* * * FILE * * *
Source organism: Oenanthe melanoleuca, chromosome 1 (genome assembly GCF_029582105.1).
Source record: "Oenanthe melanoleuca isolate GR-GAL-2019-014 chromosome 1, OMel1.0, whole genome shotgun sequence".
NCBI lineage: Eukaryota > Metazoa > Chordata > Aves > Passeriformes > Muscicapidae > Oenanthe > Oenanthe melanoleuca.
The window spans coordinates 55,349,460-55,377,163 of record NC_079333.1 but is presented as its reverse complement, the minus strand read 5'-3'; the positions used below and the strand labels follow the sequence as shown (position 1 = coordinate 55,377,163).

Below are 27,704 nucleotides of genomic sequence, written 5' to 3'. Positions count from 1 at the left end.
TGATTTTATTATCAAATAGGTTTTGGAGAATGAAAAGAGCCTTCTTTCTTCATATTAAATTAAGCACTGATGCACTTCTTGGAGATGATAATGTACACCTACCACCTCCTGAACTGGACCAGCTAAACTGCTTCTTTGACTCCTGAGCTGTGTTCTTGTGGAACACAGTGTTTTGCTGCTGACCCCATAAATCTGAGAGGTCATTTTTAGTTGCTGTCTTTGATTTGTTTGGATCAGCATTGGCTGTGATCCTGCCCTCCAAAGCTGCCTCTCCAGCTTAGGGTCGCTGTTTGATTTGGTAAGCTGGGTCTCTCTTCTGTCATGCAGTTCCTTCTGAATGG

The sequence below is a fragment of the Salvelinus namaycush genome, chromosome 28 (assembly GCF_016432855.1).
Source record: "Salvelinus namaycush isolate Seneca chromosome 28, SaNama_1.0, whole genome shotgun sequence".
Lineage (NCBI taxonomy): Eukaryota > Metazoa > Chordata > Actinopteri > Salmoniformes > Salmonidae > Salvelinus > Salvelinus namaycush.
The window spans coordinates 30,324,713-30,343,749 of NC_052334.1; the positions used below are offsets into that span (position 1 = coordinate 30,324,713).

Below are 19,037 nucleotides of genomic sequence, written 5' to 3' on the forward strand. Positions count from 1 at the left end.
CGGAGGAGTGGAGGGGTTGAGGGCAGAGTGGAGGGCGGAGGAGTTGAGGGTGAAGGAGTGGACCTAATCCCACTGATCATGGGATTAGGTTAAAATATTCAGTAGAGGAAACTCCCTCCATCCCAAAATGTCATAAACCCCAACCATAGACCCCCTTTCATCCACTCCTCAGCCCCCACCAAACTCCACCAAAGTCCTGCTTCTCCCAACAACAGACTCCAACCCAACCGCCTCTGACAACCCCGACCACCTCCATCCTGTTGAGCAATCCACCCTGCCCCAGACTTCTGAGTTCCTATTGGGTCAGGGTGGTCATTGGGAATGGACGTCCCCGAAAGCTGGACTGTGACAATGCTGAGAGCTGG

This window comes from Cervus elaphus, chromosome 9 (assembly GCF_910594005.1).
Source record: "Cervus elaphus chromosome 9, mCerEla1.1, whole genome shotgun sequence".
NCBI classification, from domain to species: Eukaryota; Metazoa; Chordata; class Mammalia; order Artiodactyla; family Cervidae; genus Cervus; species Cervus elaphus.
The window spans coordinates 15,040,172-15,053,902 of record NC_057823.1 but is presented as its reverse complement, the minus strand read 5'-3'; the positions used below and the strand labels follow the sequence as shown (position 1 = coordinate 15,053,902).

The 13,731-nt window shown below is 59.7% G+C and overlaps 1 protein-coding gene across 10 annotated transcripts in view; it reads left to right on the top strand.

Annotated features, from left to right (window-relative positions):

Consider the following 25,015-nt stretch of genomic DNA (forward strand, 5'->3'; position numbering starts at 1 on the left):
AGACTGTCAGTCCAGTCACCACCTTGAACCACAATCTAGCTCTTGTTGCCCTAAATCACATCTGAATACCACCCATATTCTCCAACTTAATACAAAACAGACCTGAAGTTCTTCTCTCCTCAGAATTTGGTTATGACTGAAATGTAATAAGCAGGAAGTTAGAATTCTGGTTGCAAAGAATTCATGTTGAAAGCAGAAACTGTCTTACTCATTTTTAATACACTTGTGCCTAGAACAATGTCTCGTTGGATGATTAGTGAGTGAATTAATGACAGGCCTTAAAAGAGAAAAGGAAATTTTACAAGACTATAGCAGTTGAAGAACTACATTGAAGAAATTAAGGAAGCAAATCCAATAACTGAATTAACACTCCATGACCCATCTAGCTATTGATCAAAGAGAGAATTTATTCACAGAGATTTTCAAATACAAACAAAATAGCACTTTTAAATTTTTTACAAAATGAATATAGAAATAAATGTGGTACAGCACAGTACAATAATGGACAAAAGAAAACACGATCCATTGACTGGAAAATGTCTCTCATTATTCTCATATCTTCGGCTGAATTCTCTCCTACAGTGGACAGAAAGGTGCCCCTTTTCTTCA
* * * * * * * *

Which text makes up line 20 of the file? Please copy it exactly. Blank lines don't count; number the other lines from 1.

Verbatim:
AGACTGTCAGTCCAGTCACCACCTTGAACCACAATCTAGCTCTTGTTGCCCTAAATCACATCTGAATACCACCCATATTCTCCAACTTAATACAAAACAGACCTGAAGTTCTTCTCTCCTCAGAATTTGGTTATGACTGAAATGTAATAAGCAGGAAGTTAGAATTCTGGTTGCAAAGAATTCATGTTGAAAGCAGAAACTGTCTTACTCATTTTTAATACACTTGTGCCTAGAACAATGTCTCGTTGGATGATTAGTGAGTGAATTAATGACAGGCCTTAAAAGAGAAAAGGAAATTTTACAAGACTATAGCAGTTGAAGAACTACATTGAAGAAATTAAGGAAGCAAATCCAATAACTGAATTAACACTCCATGACCCATCTAGCTATTGATCAAAGAGAGAATTTATTCACAGAGATTTTCAAATACAAACAAAATAGCACTTTTAAATTTTTTACAAAATGAATATAGAAATAAATGTGGTACAGCACAGTACAATAATGGACAAAAGAAAACACGATCCATTGACTGGAAAATGTCTCTCATTATTCTCATATCTTCGGCTGAATTCTCTCCTACAGTGGACAGAAAGGTGCCCCTTTTCTTCA